By Lilly Lewin
It’s Black Friday here in the States. I don’t know if this event takes place in other parts of the world, but here in America, Black Friday is one of the biggest shopping days of the year. It’s so big that some stores choose to open on Thursday night! That means opening at the end of a national holiday, Thanksgiving. We’ve just spent a day, supposedly being grateful for what we have, but then our culture encourages us to go out and spend money on things we think we need or we hope will bring us joy and happiness! The contrast of the two days is stark. I tend to avoid Black Friday altogether. It’s actually been a spiritual practice to avoid all shopping on Black Friday. It’s hard to do when all the ads on TV and in email are advertising the “great deals” that you don’t want to miss! There is so much intensity about shopping and getting stuff that it grieves my soul.
Black Friday has me thinking of grief in general. As I was getting ready to host my family for Thanksgiving, I was praying for all the families in California who lost their homes and couldn’t gather around their tables this year. I thought about everyone who lost family member and friends in the California fires. I thought about all people I know who are celebrating their first big holiday without a loved one, parent, spouse, or child. There is pain in the process of going about the day and all the memories of those people and traditions.
I’ve also been grieving the US vs THEM mentality in our country. Here in America, we are divided about so many things. We just had a major election and this did not make us more connected, but rather showed us how deeply we are entrenched on our sides. Hatred and lack of compassion seem to be seeping into all areas of our lives. We seem to have forgotten the golden rule of doing unto others as we would have them do unto us. We seem to abandon the greatest commandments to love God and love our neighbor.
How do we move forward? What can we do?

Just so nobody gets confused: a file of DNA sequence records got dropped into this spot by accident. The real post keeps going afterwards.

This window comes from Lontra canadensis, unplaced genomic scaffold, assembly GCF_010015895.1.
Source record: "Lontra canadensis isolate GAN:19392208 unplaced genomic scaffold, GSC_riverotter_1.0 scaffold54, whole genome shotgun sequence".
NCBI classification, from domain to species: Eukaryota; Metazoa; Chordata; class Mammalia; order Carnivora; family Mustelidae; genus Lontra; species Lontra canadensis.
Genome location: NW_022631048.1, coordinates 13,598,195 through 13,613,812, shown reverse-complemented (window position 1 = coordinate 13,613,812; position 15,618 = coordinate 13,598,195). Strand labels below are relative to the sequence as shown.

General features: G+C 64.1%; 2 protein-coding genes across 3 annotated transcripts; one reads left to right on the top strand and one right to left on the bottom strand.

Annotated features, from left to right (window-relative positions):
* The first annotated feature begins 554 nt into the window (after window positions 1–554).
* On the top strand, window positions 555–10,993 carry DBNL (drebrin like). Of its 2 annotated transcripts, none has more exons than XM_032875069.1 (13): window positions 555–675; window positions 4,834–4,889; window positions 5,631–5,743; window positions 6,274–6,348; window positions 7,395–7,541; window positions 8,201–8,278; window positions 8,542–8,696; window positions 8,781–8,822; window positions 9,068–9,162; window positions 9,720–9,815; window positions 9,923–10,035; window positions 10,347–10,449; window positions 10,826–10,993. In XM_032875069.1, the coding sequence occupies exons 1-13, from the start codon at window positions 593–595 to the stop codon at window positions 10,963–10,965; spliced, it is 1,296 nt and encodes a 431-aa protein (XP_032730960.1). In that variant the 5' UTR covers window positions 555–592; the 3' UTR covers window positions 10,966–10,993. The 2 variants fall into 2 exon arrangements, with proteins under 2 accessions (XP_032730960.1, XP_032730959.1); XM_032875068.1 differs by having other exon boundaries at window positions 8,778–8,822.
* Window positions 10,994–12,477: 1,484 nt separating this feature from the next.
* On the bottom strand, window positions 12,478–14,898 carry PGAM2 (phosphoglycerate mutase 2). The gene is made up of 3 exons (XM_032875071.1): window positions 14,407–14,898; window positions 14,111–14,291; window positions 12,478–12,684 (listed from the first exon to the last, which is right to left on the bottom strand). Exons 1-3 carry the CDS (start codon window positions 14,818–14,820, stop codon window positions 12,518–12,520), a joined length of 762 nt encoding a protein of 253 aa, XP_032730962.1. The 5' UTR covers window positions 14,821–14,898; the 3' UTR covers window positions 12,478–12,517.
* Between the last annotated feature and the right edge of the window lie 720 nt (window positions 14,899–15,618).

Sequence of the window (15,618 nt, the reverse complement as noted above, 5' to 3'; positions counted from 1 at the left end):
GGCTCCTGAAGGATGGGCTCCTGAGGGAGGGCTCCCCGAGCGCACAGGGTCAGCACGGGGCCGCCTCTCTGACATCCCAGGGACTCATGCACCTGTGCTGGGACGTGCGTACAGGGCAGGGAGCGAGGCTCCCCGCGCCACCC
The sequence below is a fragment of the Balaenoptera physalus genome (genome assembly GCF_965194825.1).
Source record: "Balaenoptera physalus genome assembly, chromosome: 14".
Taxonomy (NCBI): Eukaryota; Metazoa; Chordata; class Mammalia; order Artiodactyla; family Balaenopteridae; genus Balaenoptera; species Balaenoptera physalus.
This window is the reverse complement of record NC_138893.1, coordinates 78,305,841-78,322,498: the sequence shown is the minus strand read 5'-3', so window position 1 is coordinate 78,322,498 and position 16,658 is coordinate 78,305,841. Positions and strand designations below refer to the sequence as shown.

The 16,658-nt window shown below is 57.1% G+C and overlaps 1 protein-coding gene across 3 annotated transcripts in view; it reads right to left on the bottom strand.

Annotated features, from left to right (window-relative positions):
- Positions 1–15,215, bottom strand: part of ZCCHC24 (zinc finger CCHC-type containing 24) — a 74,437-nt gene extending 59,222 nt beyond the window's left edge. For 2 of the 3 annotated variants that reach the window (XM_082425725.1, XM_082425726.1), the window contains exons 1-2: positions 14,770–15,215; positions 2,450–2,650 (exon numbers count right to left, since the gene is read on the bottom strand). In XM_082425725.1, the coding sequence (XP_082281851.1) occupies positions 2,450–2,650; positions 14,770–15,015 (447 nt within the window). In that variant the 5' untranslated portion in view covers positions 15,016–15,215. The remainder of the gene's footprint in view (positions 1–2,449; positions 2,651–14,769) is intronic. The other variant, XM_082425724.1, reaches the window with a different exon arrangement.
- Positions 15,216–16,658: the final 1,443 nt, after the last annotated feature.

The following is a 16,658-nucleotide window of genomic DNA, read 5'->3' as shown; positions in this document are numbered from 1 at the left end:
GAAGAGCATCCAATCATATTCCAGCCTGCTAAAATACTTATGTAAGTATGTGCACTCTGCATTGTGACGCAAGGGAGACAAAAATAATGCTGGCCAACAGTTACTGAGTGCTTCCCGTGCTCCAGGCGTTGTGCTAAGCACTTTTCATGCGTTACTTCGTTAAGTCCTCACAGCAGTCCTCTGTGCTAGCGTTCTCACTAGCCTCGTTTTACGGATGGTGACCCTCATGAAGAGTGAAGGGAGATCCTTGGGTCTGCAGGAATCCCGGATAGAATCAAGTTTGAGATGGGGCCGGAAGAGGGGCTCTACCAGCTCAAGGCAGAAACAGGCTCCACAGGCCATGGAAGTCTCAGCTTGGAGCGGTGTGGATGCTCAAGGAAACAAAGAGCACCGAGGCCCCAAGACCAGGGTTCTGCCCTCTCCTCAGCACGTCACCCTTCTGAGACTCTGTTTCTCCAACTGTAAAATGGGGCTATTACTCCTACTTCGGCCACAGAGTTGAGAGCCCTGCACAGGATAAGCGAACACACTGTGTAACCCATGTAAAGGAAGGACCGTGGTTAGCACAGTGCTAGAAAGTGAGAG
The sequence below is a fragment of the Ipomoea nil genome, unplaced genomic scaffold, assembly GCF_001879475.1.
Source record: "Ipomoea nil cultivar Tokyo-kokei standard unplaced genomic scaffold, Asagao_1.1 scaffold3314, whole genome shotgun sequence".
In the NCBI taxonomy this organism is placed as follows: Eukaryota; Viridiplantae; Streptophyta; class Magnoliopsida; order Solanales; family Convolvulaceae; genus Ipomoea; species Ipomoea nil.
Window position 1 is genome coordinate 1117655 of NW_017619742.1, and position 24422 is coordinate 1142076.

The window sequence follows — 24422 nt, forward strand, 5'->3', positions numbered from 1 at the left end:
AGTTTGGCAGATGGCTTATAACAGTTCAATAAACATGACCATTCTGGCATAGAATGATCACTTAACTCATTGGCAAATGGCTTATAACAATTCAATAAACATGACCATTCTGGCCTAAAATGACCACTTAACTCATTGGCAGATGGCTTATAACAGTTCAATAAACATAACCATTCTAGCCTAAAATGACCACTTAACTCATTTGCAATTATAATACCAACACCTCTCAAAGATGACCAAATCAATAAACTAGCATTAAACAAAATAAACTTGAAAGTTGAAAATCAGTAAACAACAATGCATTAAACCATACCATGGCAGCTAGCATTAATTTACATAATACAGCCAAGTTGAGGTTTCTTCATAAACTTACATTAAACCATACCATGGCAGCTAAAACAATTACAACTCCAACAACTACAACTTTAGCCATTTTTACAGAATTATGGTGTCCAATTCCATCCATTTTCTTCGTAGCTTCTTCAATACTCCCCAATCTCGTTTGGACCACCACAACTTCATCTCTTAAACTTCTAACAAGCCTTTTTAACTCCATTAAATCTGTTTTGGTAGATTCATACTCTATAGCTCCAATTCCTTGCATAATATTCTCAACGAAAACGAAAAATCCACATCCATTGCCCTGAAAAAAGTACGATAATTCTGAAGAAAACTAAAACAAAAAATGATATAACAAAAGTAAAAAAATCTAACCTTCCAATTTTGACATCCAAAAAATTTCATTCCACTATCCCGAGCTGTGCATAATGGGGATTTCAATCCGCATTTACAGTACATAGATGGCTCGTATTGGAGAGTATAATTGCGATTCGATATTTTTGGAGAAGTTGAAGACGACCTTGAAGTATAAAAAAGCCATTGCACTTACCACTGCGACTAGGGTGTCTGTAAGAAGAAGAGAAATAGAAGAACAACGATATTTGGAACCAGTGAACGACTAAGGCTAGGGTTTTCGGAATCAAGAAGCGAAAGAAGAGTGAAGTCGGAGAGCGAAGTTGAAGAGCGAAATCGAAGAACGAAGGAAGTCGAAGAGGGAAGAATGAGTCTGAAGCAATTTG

I think we need to acknowledge our grief in order to move forward!
We need to acknowledge our pain and allow God to begin to heal it.
Grief about the world, our country, and the pain and grief in our personal lives.
As we move into the season of Advent where we prepare our hearts for the coming of Jesus, let’s let the Light of Jesus shine into the darkness that we are carrying around with us.
Last week, I was at National Youth Workers Convention in St. Louis, MO. Over 4000 youth workers from all over the country gathered to learn and be encouraged in their ministries. As a part of the Soul Care Team, we created space for these folks to get their cups filled up, not just “get more information.” There are spiritual directors, the Prayer Chapel filled with Prayer Stations, and I curate the Sanctuary where we teach prayer practices like centering prayer, Benedictine spirituality, Sabbath, and pray the hours. My friend Beth Slevcove leads a workshop on grief. She has a great book on learning to grieve called Broken Hallelujahs: Learning to Grieve the Big and Small Losses of Life
check out the video preview here:
We also had a prayer station in the Chapel that allowed folks to process their grief. People wrote down the things that they were grieving and tied these prayers on to a grape vine.
Blessed are Those who Mourn…
WRITE your Prayers of Grief and Regret on a piece of Muslin
And Tie it to the Grape Vine.
Give your loss, grief, despair to Jesus, The True Vine.
What things are weighing you down?
What losses have you experienced this year?
What pain, grief, despair are you carrying with you right now?
What do you need to take time to grieve before Advent?
Make a List and give it to Jesus.
Perhaps you need to burn this list and let it go in that way.
Maybe you need to create a wailing wall of some kind and place your prayers of grief in the
Wall and give them to Jesus to hold and heal.
Maybe you just need to set aside some time to write in your journal or take a walk and talk to Jesus about your pain.
Take time this Black Friday to honor yourself and your grief.
Be still. Be Real. Jesus knows our hearts already and longs to bring us hope and comfort in our sorrow.
Let’s allow Jesus to prepare room in our hearts as we prepare for his incarnation.